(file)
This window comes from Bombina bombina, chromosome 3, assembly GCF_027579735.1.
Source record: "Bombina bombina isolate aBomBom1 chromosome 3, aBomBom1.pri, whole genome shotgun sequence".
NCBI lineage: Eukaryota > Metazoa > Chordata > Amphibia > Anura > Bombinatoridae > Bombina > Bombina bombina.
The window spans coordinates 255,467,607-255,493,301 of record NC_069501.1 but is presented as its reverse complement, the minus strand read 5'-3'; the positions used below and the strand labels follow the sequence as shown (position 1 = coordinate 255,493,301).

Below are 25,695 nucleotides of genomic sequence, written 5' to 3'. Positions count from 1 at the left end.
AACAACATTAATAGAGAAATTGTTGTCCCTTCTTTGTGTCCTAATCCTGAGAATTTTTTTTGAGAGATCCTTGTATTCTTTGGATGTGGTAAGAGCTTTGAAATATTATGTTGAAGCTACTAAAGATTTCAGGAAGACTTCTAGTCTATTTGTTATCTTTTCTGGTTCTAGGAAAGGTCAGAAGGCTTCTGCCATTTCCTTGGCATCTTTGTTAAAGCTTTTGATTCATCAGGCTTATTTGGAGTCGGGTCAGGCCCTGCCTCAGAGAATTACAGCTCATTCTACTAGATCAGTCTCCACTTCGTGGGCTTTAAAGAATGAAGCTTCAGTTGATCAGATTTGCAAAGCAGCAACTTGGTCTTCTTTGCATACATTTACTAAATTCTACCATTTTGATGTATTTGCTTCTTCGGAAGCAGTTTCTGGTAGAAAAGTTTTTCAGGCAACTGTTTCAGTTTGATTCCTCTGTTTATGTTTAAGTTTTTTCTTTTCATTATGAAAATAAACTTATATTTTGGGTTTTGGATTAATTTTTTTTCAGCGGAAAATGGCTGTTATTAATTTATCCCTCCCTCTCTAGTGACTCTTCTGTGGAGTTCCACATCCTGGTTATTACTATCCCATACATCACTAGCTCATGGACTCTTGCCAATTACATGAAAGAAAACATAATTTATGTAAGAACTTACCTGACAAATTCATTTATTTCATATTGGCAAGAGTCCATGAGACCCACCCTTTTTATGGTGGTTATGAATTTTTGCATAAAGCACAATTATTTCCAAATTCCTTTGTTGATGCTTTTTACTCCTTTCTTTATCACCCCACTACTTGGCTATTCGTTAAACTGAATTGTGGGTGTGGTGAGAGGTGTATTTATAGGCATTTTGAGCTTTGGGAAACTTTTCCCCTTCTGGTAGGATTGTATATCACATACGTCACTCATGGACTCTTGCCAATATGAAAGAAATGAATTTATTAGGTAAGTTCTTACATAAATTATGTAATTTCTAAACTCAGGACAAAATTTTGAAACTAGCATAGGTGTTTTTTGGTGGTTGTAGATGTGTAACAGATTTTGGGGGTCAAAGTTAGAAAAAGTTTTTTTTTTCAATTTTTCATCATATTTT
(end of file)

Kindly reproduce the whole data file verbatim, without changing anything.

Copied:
This window comes from Bombina bombina, chromosome 3, assembly GCF_027579735.1.
Source record: "Bombina bombina isolate aBomBom1 chromosome 3, aBomBom1.pri, whole genome shotgun sequence".
NCBI lineage: Eukaryota > Metazoa > Chordata > Amphibia > Anura > Bombinatoridae > Bombina > Bombina bombina.
The window spans coordinates 255,467,607-255,493,301 of record NC_069501.1 but is presented as its reverse complement, the minus strand read 5'-3'; the positions used below and the strand labels follow the sequence as shown (position 1 = coordinate 255,493,301).

Below are 25,695 nucleotides of genomic sequence, written 5' to 3'. Positions count from 1 at the left end.
AACAACATTAATAGAGAAATTGTTGTCCCTTCTTTGTGTCCTAATCCTGAGAATTTTTTTTGAGAGATCCTTGTATTCTTTGGATGTGGTAAGAGCTTTGAAATATTATGTTGAAGCTACTAAAGATTTCAGGAAGACTTCTAGTCTATTTGTTATCTTTTCTGGTTCTAGGAAAGGTCAGAAGGCTTCTGCCATTTCCTTGGCATCTTTGTTAAAGCTTTTGATTCATCAGGCTTATTTGGAGTCGGGTCAGGCCCTGCCTCAGAGAATTACAGCTCATTCTACTAGATCAGTCTCCACTTCGTGGGCTTTAAAGAATGAAGCTTCAGTTGATCAGATTTGCAAAGCAGCAACTTGGTCTTCTTTGCATACATTTACTAAATTCTACCATTTTGATGTATTTGCTTCTTCGGAAGCAGTTTCTGGTAGAAAAGTTTTTCAGGCAACTGTTTCAGTTTGATTCCTCTGTTTATGTTTAAGTTTTTTCTTTTCATTATGAAAATAAACTTATATTTTGGGTTTTGGATTAATTTTTTTTCAGCGGAAAATGGCTGTTATTAATTTATCCCTCCCTCTCTAGTGACTCTTCTGTGGAGTTCCACATCCTGGTTATTACTATCCCATACATCACTAGCTCATGGACTCTTGCCAATTACATGAAAGAAAACATAATTTATGTAAGAACTTACCTGACAAATTCATTTATTTCATATTGGCAAGAGTCCATGAGACCCACCCTTTTTATGGTGGTTATGAATTTTTGCATAAAGCACAATTATTTCCAAATTCCTTTGTTGATGCTTTTTACTCCTTTCTTTATCACCCCACTACTTGGCTATTCGTTAAACTGAATTGTGGGTGTGGTGAGAGGTGTATTTATAGGCATTTTGAGCTTTGGGAAACTTTTCCCCTTCTGGTAGGATTGTATATCACATACGTCACTCATGGACTCTTGCCAATATGAAAGAAATGAATTTATTAGGTAAGTTCTTACATAAATTATGTAATTTCTAAACTCAGGACAAAATTTTGAAACTAGCATAGGTGTTTTTTGGTGGTTGTAGATGTGTAACAGATTTTGGGGGTCAAAGTTAGAAAAAGTTTTTTTTTTCAATTTTTCATCATATTTT